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January 27, 2010
ZoCo Productions, LLC
VIA Email c/o Jackie Barth
Dear Ms. Rich,
I am writing you about serious scientific inaccuracies in Dr. Oz's January 26, 2010 segment on fish consumption and mercury.
At the outset of the segment, Dr. Oz contradicts the U.S. Food and Drug Administration's (FDA) advice about eating seafood by saying mercury in seafood is a concern for not only pregnant women and children, but "all of us." The FDA advice clearly states, "for most people, the risk from mercury by eating fish and shellfish is not a health concern." The CDC study he cites actually says "finding a measureable amount of mercury in blood or urine does not mean that levels of mercury cause an adverse effect."
Dr. Oz then attempts to explain how mercury ends up in the seafood Americans eat, but instead describes how pollution contributes to mercury found in lakes and streams where recreational fish are found, not commercial seafood. Dr. Oz describes this process as one that contaminates fish found in the ocean. Fish found in the ocean do contain traces of methylmercury, but it is by in large naturally-occurring from processes like underwater volcanic activity.
The FDA states this in its recently released draft report on commercial fish that "most commercial fish species sold in the United States are harvested from the open ocean or from aquaculture sites. Aquacultured fish tend to be raised and harvested quickly without much opportunity to accumulate methylmercury" and "limited data suggest that methylmercury concentrations in commercial fish have not increased or decreased over time." Not only is the science clear about this, the California Courts have ruled twice against the State Attorney General over a signage issue on the grounds that virtually all the trace amounts of methylmercury found in ocean fish is "naturally occurring."
Dr. Oz continues to confuse commercial fish and recreational fish when he announces a study shows that almost all "freshwater" fish found in the U.S. have some mercury in them. That is true, but the "freshwater" fish he is describing are recreational fish from lakes and streams and not the commercial seafood he displayed in the studio. In fact, the study he references did not test the types of seafood available in restaurants and grocery stores at all.
The segment took another disappointing turn when Dr. Oz introduced Jane Hightower as an expert in mercury. Dr. Oz appears to either not care or not be aware that Hightower is a physician with ties to radical environmental activists who has made a cottage industry out of "diagnosing" patients with mercury poisoning. Her work and theories are well outside the medical mainstream and have been questioned by her own colleagues.
With Hightower as his guide, Dr. Oz reviewed what he said were symptoms of mercury poisoning. But nowhere did he mention that there have been no cases of mercury poisoning found in CDC records or peer-reviewed medical journals in the U.S. as the result of the normal consumption of commercial seafood.
With his next guest he discusses the ills of eating two fish meals per week, despite the fact that the American Heart Association recommends people eat at least two servings a week and multiple decades-long studies of fish consumption in the Seychelles Islands found residents there ate 12 servings a week and suffered no ill effects.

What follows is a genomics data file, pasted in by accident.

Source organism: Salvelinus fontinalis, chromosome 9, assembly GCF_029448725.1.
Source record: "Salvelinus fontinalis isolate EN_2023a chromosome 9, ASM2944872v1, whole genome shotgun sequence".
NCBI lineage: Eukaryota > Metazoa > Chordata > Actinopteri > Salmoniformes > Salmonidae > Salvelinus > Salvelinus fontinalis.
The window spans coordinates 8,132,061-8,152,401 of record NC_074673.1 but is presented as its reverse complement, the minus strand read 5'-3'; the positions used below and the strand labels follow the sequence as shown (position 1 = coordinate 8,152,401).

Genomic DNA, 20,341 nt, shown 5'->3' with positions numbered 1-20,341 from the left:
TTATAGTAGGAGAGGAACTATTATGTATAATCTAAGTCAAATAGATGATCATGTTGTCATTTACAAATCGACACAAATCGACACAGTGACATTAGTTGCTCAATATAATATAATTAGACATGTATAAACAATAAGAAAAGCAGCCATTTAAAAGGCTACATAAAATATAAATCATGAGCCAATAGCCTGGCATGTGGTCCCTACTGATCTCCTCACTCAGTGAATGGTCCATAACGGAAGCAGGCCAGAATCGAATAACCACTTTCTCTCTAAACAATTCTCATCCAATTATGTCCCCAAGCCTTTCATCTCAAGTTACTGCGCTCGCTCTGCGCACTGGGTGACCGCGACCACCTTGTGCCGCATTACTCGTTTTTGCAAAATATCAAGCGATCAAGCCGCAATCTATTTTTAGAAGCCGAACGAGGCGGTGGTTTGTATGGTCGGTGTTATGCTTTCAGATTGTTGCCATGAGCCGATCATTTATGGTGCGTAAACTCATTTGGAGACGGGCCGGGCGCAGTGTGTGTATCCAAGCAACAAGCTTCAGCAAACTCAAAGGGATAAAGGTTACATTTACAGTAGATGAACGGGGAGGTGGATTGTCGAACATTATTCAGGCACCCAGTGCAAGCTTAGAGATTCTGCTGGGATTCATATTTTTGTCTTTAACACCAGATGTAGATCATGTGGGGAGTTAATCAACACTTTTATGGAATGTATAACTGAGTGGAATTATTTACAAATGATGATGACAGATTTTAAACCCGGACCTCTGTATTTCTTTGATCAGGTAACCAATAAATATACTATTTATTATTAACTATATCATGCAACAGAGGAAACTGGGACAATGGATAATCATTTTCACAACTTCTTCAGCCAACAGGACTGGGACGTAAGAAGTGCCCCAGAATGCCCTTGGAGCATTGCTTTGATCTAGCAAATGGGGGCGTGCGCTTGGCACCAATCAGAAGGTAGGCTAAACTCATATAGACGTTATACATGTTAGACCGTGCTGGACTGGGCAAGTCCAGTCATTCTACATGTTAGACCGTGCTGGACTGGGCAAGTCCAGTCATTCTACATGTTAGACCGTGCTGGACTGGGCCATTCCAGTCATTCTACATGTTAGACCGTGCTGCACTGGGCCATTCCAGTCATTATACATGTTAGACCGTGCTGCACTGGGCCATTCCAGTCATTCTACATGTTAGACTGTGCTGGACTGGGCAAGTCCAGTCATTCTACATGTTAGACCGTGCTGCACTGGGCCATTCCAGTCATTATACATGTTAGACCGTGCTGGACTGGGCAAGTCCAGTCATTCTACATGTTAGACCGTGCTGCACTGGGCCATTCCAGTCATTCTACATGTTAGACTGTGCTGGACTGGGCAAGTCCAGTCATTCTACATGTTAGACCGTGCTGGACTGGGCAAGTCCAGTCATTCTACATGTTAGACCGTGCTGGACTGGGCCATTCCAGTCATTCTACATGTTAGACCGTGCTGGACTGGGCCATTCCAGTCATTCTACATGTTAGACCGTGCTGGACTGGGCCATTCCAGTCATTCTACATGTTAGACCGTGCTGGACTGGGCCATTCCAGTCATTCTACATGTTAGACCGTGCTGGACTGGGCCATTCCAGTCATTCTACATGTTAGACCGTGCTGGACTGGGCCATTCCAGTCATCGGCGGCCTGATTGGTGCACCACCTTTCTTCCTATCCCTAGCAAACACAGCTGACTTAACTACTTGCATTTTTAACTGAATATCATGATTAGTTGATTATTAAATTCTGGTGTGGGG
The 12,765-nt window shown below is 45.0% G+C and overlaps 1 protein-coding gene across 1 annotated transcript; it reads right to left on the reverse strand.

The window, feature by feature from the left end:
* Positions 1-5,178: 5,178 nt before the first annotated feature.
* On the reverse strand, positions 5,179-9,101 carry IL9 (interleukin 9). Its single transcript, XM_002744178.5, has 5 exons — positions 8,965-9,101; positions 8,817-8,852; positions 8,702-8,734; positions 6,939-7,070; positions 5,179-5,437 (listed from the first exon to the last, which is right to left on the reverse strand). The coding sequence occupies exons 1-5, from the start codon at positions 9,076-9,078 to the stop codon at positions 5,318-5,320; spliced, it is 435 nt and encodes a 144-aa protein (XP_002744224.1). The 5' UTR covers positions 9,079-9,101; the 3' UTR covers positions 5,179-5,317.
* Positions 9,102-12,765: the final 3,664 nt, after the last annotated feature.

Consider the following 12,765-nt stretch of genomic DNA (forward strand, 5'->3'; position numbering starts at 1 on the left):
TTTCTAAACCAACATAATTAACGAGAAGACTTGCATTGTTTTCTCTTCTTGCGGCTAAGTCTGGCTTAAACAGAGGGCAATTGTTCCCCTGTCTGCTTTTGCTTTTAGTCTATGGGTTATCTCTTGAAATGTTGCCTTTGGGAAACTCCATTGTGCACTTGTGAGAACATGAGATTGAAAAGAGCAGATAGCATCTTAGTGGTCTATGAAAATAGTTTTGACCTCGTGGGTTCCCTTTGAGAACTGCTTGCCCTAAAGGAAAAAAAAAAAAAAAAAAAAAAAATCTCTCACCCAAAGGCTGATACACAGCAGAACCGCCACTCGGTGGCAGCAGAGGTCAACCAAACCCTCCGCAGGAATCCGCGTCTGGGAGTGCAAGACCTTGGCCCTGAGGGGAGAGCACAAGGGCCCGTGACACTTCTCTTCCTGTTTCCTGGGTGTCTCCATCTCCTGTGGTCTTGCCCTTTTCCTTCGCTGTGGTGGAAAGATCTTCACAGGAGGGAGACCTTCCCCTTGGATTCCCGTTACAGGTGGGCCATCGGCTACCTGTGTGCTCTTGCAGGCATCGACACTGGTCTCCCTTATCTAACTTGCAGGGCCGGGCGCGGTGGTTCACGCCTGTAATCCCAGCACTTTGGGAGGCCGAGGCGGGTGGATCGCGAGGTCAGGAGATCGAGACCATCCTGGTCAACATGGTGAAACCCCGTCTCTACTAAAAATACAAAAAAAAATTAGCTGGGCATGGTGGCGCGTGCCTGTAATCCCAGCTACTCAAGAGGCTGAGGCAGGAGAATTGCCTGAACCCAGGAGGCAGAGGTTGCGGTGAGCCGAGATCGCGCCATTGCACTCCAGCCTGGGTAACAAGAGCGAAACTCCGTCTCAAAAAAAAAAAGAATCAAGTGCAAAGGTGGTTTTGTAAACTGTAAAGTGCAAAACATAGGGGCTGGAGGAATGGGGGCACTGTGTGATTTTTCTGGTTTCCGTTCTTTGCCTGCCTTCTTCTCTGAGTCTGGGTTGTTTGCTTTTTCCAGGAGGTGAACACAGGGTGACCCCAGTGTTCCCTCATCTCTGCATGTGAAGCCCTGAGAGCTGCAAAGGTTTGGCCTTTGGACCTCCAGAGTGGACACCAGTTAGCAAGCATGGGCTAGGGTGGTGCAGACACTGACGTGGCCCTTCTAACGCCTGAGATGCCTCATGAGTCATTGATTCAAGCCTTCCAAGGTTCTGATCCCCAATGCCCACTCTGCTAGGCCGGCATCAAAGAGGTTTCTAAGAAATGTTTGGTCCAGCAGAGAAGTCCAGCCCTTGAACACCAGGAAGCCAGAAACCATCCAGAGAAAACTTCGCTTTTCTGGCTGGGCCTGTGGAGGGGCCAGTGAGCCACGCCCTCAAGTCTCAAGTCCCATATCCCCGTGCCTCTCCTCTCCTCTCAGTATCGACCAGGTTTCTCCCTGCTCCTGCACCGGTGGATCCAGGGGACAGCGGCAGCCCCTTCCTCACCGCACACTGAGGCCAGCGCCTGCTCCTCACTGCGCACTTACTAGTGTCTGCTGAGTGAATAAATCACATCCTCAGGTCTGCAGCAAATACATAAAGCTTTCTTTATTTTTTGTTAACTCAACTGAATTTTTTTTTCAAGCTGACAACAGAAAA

Dr. Oz then reveals that he has tested fish and found differing levels of mercury in them. However, he never explains the levels he found or how they compare to federal allowable levels. He claims that sushi grade tuna had the highest level which elicits "ooos" from the studio audience. I wonder if they would have been as impressed if he revealed that the FDA tests fish too and found that on average fresh tuna contained 0.383 parts per million of mercury-that's over two and a half times lower than the FDA's allowable level of 1.0 parts per million, which includes a ten-fold safety factor.
Dr. Oz also claims to have tested canned tuna for mercury and notes, again to "ooos" from the crowd, that albacore tuna was found to contain more mercury than light tuna. He does not share the actual levels he found, and again fails to note that the FDA tested canned tuna as well and found the levels in albacore fell nearly three times lower than the FDA's allowable level and levels in light came in at over eight times lower than the FDA's allowable level.
It is irresponsible and incomplete to look only at mercury and ignore the healthy nutrients in fish. The most comprehensive study on this issue, published in the Journal of the American Medical Association, found "avoidance of modest fish consumption due to confusion regarding risks and benefits could result in thousands of excess coronary heart disease deaths annually and suboptimal neurodevelopment in children." And a study published in the Public Library of Science recently estimated 84,000 preventable deaths a year are attributable to low omega-3/seafood intake.
Taken together, this evidence points to another public health question that Dr. Oz ought to address: By overstating the risk from methlymercury in commercial seafood, is Dr. Oz engaging in the sort of scaremongering that will steer people away from eating fish and eventually result in more harm to Americans than good?
I urge you to address and correct this issue on the air and on the Web with haste before more detrimental misinformation is propagated.
We have already begun to correct the record with this YouTube video that we invite you to watch and share with interested parties.
National Fisheries Institute